Describing South Africa’s Integrated Energy Plan (IEP) as lingering in a state of limbo, energy policy expert Richard Worthington said on Friday that any long-term energy plan should “immediately and ambitiously” prioritise the deployment of renewable-energy (RE) technologies in the short term and increase the share of renewable resources in the energy mix as extensively as possible in the long term.
“There is no other decision for which there is such a compelling case, with such a broad range of benefits and no downside.
“Over the long term, we will have to phase out fossil fuel use and, while there are difficult questions regarding the optimal timing and course of such a phase-out, it is clear that the sooner we get started, the less disruptive and costly the transition will be,” he said at the launch of his report titled ‘The Tyranny of Realism: Integrated Energy Planning in South Africa in 2014’ at the University of the Witwatersrand.
Worthington added that developments complementary to renewables were needed over the medium term and required more detailed planning in the IEP.
These included determining the optimal role for gas as a "bridging energy carrier" in the country’s future energy mix, the development of storage technology industries and the introduction of smart grid technologies.
“These can safely proceed in parallel with growing local RE industries, including sustained and accelerating procurement of RE electricity generation and a programmatic approach to decentralised deployment of RE technologies through community-driven energy access projects,” he outlined.
Among his recommendations, Worthington argued that the IEP report should identify key interventions that could advance the realisation of energy policy objectives, going beyond the specifics of energy sources, carriers and infrastructure.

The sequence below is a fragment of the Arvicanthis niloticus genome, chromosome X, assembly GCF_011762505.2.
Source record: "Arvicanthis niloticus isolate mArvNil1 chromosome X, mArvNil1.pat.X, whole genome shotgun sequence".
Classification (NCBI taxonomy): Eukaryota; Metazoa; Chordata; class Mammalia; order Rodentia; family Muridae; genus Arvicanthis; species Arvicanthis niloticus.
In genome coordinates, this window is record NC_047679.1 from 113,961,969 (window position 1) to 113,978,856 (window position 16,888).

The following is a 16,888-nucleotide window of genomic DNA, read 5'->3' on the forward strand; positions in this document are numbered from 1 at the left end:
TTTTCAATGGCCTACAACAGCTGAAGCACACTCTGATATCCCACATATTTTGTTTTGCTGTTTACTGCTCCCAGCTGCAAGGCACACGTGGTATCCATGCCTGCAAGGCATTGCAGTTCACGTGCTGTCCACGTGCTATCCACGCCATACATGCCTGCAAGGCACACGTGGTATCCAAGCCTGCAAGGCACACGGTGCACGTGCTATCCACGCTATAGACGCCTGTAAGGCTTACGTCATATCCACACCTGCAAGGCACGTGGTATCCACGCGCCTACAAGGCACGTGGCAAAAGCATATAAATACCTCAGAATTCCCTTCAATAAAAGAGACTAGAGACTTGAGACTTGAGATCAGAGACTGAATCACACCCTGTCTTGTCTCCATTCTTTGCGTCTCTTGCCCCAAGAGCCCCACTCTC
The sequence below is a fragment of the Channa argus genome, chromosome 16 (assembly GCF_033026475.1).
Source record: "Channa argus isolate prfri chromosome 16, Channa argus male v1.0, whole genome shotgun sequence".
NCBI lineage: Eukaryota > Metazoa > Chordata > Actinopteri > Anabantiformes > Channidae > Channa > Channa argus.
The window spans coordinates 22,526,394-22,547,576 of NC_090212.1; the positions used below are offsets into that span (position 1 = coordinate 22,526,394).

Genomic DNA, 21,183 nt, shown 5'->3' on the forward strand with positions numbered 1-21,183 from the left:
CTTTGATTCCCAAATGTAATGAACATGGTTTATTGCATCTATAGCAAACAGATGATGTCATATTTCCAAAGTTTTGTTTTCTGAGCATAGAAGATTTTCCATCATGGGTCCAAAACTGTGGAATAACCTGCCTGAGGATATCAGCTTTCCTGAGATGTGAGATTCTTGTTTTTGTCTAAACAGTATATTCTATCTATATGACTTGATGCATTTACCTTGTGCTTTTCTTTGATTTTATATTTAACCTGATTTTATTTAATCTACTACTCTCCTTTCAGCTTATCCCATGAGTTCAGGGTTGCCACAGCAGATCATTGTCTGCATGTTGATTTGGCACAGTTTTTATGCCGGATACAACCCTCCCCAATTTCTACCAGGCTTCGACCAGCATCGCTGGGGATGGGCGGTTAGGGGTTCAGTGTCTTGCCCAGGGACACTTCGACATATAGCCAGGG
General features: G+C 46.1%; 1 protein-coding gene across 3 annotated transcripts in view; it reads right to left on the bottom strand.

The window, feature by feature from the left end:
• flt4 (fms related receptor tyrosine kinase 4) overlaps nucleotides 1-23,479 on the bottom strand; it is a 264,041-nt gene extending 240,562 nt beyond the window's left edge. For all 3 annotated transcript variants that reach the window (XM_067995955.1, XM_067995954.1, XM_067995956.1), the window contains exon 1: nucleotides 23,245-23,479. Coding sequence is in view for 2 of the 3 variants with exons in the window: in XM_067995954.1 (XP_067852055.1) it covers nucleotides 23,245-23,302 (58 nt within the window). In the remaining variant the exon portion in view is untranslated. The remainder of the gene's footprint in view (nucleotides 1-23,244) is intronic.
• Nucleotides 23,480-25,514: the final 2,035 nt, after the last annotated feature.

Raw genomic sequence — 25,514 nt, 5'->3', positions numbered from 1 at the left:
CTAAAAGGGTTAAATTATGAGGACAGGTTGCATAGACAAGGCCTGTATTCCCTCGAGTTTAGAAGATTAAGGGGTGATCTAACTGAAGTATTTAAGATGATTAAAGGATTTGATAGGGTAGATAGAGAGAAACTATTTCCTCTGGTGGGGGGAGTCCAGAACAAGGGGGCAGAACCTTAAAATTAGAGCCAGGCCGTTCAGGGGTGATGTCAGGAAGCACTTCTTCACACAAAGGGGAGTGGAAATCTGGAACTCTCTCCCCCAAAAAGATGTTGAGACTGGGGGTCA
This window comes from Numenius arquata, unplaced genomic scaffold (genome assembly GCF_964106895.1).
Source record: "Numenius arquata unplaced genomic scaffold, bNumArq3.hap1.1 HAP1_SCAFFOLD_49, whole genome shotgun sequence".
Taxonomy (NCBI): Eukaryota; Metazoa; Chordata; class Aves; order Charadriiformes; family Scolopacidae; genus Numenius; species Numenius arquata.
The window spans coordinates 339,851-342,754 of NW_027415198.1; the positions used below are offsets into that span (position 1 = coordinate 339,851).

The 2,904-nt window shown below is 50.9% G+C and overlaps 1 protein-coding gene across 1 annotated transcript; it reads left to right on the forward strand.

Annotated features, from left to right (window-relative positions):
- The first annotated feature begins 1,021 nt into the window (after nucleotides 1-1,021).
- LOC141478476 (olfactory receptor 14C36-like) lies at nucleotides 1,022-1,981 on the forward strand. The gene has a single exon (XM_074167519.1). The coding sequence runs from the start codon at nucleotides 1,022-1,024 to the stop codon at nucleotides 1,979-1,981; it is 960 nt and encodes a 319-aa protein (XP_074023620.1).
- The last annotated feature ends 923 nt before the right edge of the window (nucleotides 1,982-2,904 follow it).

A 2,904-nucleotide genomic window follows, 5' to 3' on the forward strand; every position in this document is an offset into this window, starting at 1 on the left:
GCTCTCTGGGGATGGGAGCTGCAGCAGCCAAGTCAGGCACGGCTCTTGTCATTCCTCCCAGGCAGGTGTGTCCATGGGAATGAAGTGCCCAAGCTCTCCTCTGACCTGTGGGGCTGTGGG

“For example, in seeking to manage full economic costs over time, decarbonise energy supply and promote regional cooperation and water security, it would make sense to develop a regional biomass energy strategy,” he commented.
While he considered the IEP largely stalled, Department of Energy demand modelling specialist Dr Rebecca Maserumule said in June that the final plan would be published by March next year.
This followed Cabinet’s endorsement of a draft IEP report in July last year, providing the basis for a series of public engagements which began soon thereafter in Johannesburg and was subsequently taken to Cape Town and Durban before closing on December 15.
Engineering News Online reported in June that, while the publication of the IEP was a requirement of the National Energy Act, South Africa had, hitherto, not developed a fully consulted IEP, despite having published an Integrated Resource Plan for electricity, the IRP2010, in early 2011.
Maserumule explained that the IEP would be a multifaceted policy aimed at designing the country’s energy pathway, or energy sector roadmap, to guide the development of energy policies and, where relevant, set the framework for regulations in the energy sector.
Among its objectives was to guide the selection of appropriate technology to meet energy demand, thus also guiding the investment INand development of energy infrastructure in the country.
“Importantly, the plan will take into account existing policies, such as the planned Carbon Tax policy and the National Climate Change Response policy, while being led by overarching plans, such as the National Development Plan and the New Growth Path,” she noted at the time.
President Jacob Zuma placed the “growth-sapping” issue of electricity insecurity at the centre of his post-election State of the Nation Address to lawmakers earlier this year, promising to respond “decisively to the country’s energy constraints to create a conducive environment for growth”.
He argued that a radical transformation of the energy sector was required to develop a sustainable energy mix comprising coal, solar, wind, hydro, gas and nuclear energy.